Issue #24 | November 2021

Supporting collective action
toward an equitable, sustainable, resilient, and connected local
food system in Massachusetts.

Things you can do right now to
support systemic policy change.
Food System Items in ARPA Spending

Legislators are debating how to spend $5.3 billion in federal recovery funds, with some of it targeted to food system needs. Learn more here.

Farmer Input Needed on State Climate Change Planning

As the state writes rules and makes plans related to addressing climate change, they need to hear from farmers about the role and needs of agriculture.

Provide Input on MDAR's Environmental Justice Work

MDAR is seeking input into their environmental justice planning work.
Highlights of the
Collaborative's work.
Food System Literacy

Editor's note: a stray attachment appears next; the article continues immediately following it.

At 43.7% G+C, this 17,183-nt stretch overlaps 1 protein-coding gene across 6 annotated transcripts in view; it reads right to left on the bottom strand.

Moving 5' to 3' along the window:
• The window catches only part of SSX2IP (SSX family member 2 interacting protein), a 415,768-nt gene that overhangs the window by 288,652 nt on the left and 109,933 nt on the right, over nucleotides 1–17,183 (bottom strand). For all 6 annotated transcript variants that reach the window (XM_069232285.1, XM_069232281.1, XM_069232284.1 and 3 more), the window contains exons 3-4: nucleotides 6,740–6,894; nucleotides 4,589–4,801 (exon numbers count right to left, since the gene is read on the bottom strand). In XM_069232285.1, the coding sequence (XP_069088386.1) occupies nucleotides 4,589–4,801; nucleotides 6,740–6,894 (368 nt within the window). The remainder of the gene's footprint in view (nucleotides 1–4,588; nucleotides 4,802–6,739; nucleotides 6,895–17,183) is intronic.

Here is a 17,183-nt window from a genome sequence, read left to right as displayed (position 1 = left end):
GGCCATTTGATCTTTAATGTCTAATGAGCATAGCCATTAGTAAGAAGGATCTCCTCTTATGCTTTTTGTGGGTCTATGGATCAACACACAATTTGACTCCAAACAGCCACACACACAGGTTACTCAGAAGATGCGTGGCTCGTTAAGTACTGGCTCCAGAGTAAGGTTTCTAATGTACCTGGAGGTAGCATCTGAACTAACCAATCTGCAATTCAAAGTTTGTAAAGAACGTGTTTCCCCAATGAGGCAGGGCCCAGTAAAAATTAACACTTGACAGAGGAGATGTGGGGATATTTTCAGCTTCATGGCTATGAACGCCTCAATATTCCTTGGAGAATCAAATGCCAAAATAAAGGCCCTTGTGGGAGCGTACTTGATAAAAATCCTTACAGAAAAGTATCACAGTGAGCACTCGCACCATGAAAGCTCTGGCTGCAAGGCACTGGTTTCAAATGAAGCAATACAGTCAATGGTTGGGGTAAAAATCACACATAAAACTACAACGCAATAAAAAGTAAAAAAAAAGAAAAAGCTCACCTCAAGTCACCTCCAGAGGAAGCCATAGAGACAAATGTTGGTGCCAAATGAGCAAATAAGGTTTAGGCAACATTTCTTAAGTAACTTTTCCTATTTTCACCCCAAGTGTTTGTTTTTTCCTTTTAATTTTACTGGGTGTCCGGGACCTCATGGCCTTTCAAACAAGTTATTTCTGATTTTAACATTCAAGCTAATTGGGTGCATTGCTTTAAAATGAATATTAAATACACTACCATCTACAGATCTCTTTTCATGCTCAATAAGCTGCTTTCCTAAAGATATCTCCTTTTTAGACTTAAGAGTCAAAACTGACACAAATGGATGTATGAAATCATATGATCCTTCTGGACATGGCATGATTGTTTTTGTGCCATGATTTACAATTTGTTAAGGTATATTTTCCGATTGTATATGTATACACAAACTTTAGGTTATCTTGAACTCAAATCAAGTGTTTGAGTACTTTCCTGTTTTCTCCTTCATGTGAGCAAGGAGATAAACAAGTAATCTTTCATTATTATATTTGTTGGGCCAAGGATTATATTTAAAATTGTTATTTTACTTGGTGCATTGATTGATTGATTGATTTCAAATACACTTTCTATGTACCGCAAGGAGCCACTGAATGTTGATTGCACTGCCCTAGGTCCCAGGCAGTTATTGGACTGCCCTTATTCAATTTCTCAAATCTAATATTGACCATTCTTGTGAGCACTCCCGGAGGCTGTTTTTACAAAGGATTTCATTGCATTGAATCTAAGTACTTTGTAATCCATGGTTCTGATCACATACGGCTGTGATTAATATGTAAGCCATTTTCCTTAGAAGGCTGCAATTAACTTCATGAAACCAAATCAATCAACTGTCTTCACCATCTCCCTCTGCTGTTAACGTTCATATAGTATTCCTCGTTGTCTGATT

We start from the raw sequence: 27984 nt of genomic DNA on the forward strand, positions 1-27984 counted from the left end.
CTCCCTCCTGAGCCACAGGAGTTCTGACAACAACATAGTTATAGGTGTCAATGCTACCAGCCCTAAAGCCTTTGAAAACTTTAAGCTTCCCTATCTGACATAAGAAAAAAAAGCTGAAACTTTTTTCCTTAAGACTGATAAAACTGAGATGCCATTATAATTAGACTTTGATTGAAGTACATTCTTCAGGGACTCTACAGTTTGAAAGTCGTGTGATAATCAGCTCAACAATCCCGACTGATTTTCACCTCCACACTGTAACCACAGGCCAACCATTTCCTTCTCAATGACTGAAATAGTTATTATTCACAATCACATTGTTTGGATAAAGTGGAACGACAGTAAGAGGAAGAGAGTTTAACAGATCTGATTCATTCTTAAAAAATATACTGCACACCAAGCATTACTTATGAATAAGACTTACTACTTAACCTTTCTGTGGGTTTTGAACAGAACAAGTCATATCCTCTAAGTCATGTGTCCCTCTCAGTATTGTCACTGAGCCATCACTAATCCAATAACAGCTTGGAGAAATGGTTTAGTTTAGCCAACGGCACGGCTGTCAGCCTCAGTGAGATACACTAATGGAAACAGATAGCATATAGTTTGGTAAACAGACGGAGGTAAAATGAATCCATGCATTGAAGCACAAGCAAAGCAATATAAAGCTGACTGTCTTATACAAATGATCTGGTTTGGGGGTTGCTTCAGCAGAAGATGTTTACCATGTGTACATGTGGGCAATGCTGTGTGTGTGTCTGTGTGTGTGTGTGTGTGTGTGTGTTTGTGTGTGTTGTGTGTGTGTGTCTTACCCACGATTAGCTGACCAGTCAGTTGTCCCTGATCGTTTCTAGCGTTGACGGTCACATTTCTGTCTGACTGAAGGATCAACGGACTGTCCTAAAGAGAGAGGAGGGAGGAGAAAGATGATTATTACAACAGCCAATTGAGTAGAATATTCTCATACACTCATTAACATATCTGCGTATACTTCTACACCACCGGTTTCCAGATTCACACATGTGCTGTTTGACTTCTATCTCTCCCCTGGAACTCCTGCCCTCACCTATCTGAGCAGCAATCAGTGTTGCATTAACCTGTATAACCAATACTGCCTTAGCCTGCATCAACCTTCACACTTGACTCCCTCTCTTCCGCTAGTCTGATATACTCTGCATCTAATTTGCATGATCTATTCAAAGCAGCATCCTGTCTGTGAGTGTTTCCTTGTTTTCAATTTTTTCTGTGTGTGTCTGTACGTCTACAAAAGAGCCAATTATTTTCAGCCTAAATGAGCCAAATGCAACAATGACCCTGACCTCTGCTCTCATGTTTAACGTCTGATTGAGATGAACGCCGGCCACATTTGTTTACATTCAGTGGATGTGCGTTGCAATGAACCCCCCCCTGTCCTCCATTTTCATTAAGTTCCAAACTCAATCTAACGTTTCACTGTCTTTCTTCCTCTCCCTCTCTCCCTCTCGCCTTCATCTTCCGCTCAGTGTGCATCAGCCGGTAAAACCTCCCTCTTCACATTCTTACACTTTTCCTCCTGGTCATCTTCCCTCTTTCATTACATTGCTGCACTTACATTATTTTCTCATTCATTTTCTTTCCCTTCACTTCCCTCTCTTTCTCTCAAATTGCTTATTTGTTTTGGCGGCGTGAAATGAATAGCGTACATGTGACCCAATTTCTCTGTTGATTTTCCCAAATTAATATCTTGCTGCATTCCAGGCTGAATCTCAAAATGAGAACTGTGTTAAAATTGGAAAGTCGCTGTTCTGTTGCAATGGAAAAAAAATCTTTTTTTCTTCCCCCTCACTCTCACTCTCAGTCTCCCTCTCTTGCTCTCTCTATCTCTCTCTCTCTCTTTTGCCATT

The Collaborative is facilitating a campaign to expand food system education in K-12 schools in Massachusetts. Food system literacy enables people to be independent, thoughtful, healthy participants in the food system. Students should learn where their food comes from, how to prepare healthy meals for themselves, why not everyone has equal access to nutritious food, and how they can help rectify inequities. In schools, food system education can be connected to virtually any other subject and is a great subject around which to do interdisciplinary and project-based learning. Comprehensive food system education is rarely required by federal, state, or district standards, and doesn’t appear on standardized testing, however many Massachusetts students already have access to creative food system education.